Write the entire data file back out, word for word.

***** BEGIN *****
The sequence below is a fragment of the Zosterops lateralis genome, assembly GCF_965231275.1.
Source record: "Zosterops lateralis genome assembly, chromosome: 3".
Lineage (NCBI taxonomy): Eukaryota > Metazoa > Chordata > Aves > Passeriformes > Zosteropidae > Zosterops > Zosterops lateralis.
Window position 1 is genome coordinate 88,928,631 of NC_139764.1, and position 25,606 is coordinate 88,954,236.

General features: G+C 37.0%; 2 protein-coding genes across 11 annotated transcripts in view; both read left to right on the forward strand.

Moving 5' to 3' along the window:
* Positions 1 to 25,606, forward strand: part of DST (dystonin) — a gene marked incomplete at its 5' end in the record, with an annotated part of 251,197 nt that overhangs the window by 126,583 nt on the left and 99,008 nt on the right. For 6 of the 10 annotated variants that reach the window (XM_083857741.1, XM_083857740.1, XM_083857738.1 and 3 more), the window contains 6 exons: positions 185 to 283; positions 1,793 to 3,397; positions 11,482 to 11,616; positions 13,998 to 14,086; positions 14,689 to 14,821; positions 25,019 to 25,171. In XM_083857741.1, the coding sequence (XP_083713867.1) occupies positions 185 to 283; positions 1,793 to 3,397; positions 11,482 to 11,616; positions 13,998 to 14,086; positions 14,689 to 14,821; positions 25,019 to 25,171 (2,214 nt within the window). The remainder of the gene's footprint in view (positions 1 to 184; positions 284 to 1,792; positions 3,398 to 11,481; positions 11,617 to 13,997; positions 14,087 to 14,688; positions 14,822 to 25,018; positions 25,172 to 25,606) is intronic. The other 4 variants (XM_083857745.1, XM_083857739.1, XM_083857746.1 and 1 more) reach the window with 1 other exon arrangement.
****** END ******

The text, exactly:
The sequence below is a fragment of the Zosterops lateralis genome, assembly GCF_965231275.1.
Source record: "Zosterops lateralis genome assembly, chromosome: 3".
Lineage (NCBI taxonomy): Eukaryota > Metazoa > Chordata > Aves > Passeriformes > Zosteropidae > Zosterops > Zosterops lateralis.
Window position 1 is genome coordinate 88,928,631 of NC_139764.1, and position 25,606 is coordinate 88,954,236.

General features: G+C 37.0%; 2 protein-coding genes across 11 annotated transcripts in view; both read left to right on the forward strand.

Moving 5' to 3' along the window:
* Positions 1 to 25,606, forward strand: part of DST (dystonin) — a gene marked incomplete at its 5' end in the record, with an annotated part of 251,197 nt that overhangs the window by 126,583 nt on the left and 99,008 nt on the right. For 6 of the 10 annotated variants that reach the window (XM_083857741.1, XM_083857740.1, XM_083857738.1 and 3 more), the window contains 6 exons: positions 185 to 283; positions 1,793 to 3,397; positions 11,482 to 11,616; positions 13,998 to 14,086; positions 14,689 to 14,821; positions 25,019 to 25,171. In XM_083857741.1, the coding sequence (XP_083713867.1) occupies positions 185 to 283; positions 1,793 to 3,397; positions 11,482 to 11,616; positions 13,998 to 14,086; positions 14,689 to 14,821; positions 25,019 to 25,171 (2,214 nt within the window). The remainder of the gene's footprint in view (positions 1 to 184; positions 284 to 1,792; positions 3,398 to 11,481; positions 11,617 to 13,997; positions 14,087 to 14,688; positions 14,822 to 25,018; positions 25,172 to 25,606) is intronic. The other 4 variants (XM_083857745.1, XM_083857739.1, XM_083857746.1 and 1 more) reach the window with 1 other exon arrangement.